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Remember bowler Andy Varipapa? Randy Silverman does

Randy Varipapa watched the incomparable Andy Varipapa in action.
Randy Varipapa watched the incomparable Andy Varipapa in action.
Fred Eisenhammer

This story originally ran May 27, 2012, and is being re-run in commemoration of the 30-year anniversary of the death of bowler extraordinaire Andy Varipapa. He died at age 93.

One thing often lost in bowling is its rich history – how Don Carter ruled the lanes in the 1950s and 1960s, how Earl Anthony did the same in the ’70s and ’80s and how there were some other pretty fair bowlers.

The occasion of a West Coast Senior Tour event on Saturday at Mission Hills Bowl triggered the memory of Randy Silverman about another bowling great.

Silverman, a plucky 67-year-old league bowler from Westlake Village, remembers watching Andy Varipapa perform a one-man exhibition at Mission Hills Bowl some 55 years ago.

Yes, 55 years ago.

“He was beyond being a tremendous bowler,” said Silverman (shown in photo), who watched the one-hour show with his Northridge Junior High bowling team. “He was an incredible trickster with a bowling ball.”

Varipapa was an all-star bowler but was perhaps recognized more for being “the greatest one-man bowling show on earth.” Varipapa was known around the world for his amazing bowling exhibitions before he died in 1984.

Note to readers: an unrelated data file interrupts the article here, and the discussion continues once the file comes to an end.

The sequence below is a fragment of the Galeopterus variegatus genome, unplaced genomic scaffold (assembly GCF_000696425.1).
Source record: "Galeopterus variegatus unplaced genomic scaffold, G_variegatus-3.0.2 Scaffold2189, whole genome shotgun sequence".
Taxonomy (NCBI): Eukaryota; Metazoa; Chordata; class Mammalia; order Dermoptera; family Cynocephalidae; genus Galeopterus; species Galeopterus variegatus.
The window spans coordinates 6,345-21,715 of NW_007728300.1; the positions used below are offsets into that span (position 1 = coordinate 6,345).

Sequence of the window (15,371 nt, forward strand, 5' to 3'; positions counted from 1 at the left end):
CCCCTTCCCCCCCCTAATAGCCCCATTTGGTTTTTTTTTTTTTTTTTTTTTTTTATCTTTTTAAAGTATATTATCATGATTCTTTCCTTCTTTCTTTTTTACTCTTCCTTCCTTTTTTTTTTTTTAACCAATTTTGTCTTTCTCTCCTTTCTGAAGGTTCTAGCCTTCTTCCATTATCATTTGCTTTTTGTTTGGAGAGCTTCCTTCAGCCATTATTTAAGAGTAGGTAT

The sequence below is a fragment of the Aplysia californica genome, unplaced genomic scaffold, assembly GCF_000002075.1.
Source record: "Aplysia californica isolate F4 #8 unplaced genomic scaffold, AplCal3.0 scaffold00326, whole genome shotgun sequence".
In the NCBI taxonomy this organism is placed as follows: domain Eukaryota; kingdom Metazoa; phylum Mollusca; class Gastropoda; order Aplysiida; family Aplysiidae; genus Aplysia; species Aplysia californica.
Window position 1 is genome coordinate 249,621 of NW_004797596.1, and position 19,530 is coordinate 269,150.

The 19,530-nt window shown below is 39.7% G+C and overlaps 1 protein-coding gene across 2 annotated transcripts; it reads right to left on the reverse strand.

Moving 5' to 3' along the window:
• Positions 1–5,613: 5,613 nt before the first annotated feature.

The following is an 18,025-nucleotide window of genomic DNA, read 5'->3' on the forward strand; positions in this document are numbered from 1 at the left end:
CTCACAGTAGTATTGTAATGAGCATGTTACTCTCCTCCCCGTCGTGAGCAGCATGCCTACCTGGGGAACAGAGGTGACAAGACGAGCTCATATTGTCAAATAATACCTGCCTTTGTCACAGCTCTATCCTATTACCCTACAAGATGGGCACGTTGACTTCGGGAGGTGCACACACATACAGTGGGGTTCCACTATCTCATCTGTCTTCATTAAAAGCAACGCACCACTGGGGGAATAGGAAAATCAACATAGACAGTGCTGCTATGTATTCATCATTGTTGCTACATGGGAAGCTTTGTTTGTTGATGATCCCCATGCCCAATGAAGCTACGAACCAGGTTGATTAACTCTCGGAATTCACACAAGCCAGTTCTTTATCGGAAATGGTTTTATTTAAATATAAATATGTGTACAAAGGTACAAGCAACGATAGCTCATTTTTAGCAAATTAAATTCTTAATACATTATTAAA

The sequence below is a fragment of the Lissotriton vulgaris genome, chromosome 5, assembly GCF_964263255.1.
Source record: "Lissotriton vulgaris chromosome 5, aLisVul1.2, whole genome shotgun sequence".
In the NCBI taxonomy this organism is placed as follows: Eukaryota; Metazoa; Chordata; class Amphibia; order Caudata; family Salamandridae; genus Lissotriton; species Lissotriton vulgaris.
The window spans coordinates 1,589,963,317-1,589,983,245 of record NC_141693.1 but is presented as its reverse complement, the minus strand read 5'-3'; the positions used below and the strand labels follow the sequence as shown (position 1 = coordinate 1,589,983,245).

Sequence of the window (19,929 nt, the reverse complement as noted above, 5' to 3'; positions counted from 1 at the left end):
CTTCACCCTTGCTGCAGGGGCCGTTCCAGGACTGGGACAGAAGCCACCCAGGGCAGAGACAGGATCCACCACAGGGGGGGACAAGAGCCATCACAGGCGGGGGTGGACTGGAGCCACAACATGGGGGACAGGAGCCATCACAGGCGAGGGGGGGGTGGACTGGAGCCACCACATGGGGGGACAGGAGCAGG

He performed such tricks as slowly rolling the ball down the lane and then allowing the ball to roll back to him as a result of his famed “boomerang” ball.

Even more than five decades later, Silverman remembers one of Varipapa’s most eye-popping feats.

“One thing that stands out in my mind – and you have to remember that it’s been about 55 years – is that he set up the 7-10 split with one pin (the seven) on one lane and another pin (the 10) on the lane to his right,” Silverman said.

“He used two bowling balls, one in each hand, and he released the balls and they would cross each other. One ball would pick up the seven pin on the lane he was on and the other would cross the lane and pick up the 10 pin.”

That was typical Andy Varipapa.

“He was spectacular,” Silverman said.

Even 55 years later, the memory of Andy Varipapa is certainly worth reliving.

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